Scientists took a look inside the ozone hole that forms over Antarctica every year, and found the dropping concentrations of chlorine in the stratosphere have not helped repair the damage.

Two decades ago the Montreal Protocol provided an agreement for ozone-depleting substances to be limited, a NASA Goddard Space Flight Center news release reported.

The effort stopped the growth of the ozone hole in its tracks, but researchers are yet to see any recovery.

"Ozone holes with smaller areas and a larger total amount of ozone are not necessarily evidence of recovery attributable to the expected chlorine decline," Susan Strahan of NASA's Goddard Space Flight Center, said. "That assumption is like trying to understand what's wrong with your car's engine without lifting the hood."

In 2012 the hole was the smallest it had been since the 1980s. The team used satellite data to get an idea of what was going on inside the ozone hole, they used this information to compile a "map" that showed how thick the ozone had been at various altitudes through the season.

The team found the 2012 ozone hole was "more complex" than they had expected it to be. They observed that an increase of ozone at higher altitudes was carried by wind and ended up right above the region of ozone destruction.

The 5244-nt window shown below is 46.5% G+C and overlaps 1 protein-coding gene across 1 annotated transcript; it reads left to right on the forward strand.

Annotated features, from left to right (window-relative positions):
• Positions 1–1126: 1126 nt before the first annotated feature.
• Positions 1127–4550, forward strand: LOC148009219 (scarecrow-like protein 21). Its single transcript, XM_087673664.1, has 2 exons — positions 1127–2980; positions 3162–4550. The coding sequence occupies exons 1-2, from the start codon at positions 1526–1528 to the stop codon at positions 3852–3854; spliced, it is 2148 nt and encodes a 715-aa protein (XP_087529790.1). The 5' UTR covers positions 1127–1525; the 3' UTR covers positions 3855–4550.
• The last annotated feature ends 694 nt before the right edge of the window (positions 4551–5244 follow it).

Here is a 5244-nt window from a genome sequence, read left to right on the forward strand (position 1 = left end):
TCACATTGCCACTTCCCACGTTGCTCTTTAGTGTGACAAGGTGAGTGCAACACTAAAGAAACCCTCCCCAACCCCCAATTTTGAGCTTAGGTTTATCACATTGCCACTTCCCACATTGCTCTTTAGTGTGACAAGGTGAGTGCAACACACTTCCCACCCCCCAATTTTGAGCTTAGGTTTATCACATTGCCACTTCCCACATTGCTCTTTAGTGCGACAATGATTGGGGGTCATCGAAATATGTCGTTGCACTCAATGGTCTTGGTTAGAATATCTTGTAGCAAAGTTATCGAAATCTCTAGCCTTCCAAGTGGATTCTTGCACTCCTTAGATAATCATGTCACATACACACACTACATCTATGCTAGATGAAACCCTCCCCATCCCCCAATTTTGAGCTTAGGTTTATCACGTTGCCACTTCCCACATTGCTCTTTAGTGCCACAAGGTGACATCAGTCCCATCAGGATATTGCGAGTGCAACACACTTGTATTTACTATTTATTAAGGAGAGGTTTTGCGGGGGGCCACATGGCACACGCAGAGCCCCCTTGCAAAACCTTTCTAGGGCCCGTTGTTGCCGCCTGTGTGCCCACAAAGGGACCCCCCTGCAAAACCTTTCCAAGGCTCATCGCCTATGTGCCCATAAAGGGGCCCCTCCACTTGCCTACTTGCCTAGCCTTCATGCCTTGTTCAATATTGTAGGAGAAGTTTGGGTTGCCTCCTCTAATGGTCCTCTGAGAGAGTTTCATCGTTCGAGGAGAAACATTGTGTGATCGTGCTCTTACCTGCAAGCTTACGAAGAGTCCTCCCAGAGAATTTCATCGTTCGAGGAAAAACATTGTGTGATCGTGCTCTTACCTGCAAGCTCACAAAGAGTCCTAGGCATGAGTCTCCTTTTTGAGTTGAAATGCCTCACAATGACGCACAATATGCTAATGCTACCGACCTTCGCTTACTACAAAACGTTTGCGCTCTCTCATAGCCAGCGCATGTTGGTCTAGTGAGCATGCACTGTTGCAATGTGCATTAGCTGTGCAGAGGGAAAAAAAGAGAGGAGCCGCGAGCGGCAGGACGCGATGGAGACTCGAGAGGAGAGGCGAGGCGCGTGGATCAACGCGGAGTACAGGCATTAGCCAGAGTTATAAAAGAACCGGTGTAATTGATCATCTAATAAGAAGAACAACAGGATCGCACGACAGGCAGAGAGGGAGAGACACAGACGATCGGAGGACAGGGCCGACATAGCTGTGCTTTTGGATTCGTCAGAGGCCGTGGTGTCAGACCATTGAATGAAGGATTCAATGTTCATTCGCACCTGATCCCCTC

"Our work shows that the classic metrics based on the total ozone values have limitations -- they don't tell us the whole story," Natalya Kramarov of NASA Goddard said.

The "classic metrics" indicates that the idea the ozone hole has started to heal is only an illusion. Meteorology may have been wholly responsible for the smaller hole; meaning levels of ozone-harming substances are also higher than we thought.

A separate study led by Strahan looked at data from NASA's Aura satellite's Microwave Limb Sounder to track nitrous oxide levels. The gas has an inverse relationship with ozone-damaging chlorine.

The researchers observed that the 2006 and 2011 ozone holes contained different levels of chlorine, but were basically equal in severity.

The team found during the 2011 hole there was less ozone destruction than in 2006 because wind patterns transferred less ozone to the Antarctic, meaning there was less to lose in the first place.

"This was a meteorological, not chemical effect. In contrast, wind blew more ozone to the Antarctic in 2006 and thus there was more ozone destruction," the news release reported.

The recent study primarily proved current methods of measuring ozone destruction and repair tend to be inaccurate.

The researchers also concluded that chlorine levels in the lower stratosphere will not decline to below the where it was in the 1990s until between 2015 and 2030. The levels are not expected to drop enough for ozone repair until the late 2030s.

"We are still in the period where small changes in chlorine do not affect the area of the ozone hole, which is why it's too soon to say the ozone hole is recovering," Strahan said. "We're going into a period of large variability and there will be bumps in the road before we can identify a clear recovery."